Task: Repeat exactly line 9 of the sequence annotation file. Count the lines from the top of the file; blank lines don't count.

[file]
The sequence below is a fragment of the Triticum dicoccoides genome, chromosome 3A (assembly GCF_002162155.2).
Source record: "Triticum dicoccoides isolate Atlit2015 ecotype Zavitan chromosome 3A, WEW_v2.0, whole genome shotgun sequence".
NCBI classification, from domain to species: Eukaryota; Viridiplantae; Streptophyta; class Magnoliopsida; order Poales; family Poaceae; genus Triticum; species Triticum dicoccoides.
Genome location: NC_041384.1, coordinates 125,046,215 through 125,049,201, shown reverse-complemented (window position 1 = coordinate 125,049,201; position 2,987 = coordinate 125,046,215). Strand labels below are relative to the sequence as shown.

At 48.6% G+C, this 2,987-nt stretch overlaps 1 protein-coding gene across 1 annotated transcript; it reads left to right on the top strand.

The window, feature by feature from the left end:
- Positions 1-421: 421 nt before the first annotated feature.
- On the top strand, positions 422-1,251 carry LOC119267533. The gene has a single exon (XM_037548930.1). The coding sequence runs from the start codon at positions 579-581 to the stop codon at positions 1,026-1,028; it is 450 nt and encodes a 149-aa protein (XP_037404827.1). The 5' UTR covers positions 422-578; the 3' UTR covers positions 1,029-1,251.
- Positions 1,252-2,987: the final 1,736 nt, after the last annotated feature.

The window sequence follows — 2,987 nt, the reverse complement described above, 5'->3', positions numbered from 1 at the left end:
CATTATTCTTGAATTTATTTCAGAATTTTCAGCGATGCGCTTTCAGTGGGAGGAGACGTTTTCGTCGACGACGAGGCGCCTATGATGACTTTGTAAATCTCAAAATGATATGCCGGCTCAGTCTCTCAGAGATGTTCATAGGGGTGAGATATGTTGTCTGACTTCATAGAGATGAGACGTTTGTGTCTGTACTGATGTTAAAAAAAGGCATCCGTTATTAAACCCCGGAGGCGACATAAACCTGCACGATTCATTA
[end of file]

- Positions 1,252-2,987: the final 1,736 nt, after the last annotated feature.